The iQube V2 design also incorporates:
· A high efficiency (90-95%) Class D amplifier,
· A built-in USB receiver and separate DAC Tentlabs ultra low jitter clock generator,
· A built-in set of 4x AAA rechargeable batteries (non-user replaceable),
· An 8-fold output buffer for a (near to) load independent output behavior,
· A 4th order feedback loop for minimum distortion,
· A fixed, phase-shifted carrier wave oscillator said to decrease inter-channel distortion, and
· An ultra low noise front end that accepts any line level source without the need for impedance matching.
These highlights are no doubt appealing, but what really matters is the sound. I’m still in the getting-to-know-you phase with the iQube V2, but thus far it has really impressed me, in part because it has found a way to tread that oh-so-fine line between sounding open, airy, and revealing, on the one hand, but natural, full-bodied, and downright gutsy on the other. As I see it, that’s one of the very toughest sonic tightropes to walk, and yet the iQube V2 makes it look so easy.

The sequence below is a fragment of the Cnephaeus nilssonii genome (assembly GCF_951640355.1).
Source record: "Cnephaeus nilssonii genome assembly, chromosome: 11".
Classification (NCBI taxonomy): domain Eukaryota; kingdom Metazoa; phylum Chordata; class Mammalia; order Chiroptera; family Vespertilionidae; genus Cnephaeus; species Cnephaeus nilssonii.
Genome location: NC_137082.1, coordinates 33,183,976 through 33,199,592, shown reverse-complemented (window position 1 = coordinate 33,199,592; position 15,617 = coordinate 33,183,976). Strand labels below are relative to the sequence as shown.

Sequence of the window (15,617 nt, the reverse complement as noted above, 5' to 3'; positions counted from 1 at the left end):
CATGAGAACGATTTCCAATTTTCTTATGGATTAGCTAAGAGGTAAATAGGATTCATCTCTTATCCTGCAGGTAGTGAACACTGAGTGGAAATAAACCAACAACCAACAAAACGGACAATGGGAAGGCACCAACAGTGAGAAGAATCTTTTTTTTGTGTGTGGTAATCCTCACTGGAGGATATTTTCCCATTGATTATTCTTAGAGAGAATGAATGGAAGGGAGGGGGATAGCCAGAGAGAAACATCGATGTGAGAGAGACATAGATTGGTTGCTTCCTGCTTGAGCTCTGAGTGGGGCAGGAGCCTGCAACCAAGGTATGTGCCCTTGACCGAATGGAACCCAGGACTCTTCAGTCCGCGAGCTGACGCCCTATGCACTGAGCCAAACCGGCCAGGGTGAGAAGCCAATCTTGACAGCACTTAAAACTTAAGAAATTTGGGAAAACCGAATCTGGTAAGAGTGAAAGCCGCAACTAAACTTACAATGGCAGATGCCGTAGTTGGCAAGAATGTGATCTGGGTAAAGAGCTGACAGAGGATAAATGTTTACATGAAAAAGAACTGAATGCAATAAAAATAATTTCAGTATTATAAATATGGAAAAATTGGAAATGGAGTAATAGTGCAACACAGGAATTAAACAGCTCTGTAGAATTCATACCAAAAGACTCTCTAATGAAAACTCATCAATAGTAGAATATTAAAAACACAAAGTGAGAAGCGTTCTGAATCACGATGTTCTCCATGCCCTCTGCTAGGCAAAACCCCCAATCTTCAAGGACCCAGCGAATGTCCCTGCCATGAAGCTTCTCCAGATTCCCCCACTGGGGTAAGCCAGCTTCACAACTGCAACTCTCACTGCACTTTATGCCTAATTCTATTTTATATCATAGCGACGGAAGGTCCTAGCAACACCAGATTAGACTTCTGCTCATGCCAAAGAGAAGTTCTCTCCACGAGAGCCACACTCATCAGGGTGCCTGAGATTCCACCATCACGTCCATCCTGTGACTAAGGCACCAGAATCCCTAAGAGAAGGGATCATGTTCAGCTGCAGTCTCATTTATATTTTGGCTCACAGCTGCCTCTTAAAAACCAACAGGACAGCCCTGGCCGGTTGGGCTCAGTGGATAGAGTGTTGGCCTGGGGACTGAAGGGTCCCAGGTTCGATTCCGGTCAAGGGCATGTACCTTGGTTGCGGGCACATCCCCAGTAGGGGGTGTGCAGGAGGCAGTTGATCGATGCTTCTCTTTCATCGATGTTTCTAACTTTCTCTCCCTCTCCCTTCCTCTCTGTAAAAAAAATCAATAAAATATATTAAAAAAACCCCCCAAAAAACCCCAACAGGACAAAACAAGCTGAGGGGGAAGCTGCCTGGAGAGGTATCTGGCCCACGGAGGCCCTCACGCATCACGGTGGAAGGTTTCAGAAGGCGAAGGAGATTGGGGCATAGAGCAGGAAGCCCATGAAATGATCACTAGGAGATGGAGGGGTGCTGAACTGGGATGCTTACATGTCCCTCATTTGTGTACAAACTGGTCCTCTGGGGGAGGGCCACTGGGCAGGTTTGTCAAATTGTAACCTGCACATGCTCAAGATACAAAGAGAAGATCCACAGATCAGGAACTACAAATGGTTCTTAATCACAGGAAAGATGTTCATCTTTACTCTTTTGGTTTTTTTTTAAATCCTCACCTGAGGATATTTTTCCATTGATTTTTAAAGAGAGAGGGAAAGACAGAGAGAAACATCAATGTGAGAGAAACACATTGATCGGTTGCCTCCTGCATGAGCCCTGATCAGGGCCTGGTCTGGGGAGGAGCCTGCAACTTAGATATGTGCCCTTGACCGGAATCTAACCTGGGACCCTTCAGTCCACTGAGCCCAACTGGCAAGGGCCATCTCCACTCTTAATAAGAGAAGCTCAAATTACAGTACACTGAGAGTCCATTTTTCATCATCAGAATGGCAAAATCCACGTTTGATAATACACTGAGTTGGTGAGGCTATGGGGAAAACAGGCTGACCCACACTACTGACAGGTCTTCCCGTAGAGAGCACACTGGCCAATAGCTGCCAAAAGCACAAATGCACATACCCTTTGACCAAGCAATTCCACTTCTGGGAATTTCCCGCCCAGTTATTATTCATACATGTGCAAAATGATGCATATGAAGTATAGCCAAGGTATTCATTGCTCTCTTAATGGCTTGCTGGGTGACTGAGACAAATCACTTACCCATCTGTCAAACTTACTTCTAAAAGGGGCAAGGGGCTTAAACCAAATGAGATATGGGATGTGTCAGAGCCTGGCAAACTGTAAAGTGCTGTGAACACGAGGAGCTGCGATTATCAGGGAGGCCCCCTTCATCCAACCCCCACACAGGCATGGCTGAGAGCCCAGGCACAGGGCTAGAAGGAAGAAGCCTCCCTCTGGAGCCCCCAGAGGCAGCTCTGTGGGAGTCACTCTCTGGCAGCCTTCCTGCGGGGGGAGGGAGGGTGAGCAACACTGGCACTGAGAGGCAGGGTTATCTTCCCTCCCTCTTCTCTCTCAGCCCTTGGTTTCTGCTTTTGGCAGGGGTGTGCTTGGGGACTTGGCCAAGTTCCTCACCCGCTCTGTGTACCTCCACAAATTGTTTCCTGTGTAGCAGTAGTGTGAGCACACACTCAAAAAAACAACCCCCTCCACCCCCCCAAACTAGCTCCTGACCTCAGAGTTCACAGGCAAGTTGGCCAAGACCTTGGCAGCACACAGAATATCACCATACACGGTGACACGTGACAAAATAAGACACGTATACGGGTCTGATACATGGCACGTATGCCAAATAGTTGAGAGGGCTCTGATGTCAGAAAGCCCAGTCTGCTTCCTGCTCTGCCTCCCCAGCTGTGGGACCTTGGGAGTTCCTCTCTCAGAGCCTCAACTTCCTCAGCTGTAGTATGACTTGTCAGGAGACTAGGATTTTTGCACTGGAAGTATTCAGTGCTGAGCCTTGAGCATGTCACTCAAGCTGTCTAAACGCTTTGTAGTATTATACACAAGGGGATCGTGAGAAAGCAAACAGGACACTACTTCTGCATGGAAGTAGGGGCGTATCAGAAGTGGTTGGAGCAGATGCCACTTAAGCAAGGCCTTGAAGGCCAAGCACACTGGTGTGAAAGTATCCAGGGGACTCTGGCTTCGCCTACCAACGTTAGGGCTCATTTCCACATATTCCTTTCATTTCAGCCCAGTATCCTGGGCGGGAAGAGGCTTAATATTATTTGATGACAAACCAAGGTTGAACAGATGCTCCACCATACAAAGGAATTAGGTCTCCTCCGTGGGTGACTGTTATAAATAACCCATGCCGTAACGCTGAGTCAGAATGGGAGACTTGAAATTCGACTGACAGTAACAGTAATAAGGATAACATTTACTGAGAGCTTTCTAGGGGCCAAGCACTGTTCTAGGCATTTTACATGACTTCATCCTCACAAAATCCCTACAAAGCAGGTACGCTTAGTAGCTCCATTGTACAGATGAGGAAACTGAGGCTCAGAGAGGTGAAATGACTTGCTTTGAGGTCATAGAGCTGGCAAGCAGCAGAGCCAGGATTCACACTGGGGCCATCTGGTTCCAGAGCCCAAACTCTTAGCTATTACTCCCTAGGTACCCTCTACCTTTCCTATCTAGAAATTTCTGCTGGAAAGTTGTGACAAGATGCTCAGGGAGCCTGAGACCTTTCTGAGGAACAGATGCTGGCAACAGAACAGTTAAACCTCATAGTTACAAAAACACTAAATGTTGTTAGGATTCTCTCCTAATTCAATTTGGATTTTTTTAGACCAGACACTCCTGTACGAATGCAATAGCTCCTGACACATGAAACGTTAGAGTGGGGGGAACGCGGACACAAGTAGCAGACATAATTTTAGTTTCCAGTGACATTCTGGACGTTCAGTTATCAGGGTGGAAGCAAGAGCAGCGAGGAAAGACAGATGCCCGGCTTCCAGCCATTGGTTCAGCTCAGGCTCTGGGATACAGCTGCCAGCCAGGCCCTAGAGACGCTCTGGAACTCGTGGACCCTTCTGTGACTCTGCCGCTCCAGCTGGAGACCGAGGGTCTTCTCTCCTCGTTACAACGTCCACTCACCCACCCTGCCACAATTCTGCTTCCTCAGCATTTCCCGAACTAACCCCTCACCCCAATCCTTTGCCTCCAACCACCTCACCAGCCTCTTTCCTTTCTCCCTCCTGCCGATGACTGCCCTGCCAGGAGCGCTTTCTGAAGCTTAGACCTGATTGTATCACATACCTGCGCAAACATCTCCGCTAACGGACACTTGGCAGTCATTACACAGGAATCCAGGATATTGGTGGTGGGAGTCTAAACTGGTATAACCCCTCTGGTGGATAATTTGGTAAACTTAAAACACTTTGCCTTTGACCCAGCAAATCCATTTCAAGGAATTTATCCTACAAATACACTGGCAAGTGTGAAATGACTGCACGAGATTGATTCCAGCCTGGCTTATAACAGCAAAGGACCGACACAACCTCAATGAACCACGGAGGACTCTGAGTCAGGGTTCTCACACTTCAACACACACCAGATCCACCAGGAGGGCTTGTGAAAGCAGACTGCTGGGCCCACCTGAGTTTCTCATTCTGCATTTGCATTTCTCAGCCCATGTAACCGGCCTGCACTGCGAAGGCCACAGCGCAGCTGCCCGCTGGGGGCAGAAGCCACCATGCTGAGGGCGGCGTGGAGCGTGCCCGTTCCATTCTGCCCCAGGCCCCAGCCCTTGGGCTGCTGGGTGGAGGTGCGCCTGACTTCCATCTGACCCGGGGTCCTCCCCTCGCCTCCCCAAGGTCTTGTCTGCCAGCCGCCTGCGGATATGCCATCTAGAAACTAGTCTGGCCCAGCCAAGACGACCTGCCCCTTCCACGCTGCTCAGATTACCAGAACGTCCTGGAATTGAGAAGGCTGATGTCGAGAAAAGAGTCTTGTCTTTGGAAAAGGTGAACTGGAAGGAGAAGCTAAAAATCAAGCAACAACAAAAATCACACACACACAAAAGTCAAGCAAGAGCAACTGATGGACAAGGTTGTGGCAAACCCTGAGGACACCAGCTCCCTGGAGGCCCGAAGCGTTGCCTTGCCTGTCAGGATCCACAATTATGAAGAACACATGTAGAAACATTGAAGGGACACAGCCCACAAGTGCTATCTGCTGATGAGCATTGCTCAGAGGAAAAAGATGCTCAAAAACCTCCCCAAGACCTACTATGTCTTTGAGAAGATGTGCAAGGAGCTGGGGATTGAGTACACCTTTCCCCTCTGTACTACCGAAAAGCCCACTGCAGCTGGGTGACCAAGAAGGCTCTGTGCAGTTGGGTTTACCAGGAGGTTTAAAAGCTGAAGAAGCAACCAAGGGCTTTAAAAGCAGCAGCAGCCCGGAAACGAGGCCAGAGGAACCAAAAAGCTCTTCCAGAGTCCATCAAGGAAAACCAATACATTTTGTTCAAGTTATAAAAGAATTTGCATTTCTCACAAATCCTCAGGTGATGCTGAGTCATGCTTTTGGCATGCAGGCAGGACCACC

One further point: if you like the basic idea of the iQube, but question your need for a built-in DAC, you’ll want to know that Qables offers a less expensive amp-only version called the iQube V1 ($549).
Stay tuned for an upcoming Playback review of the iQube V2.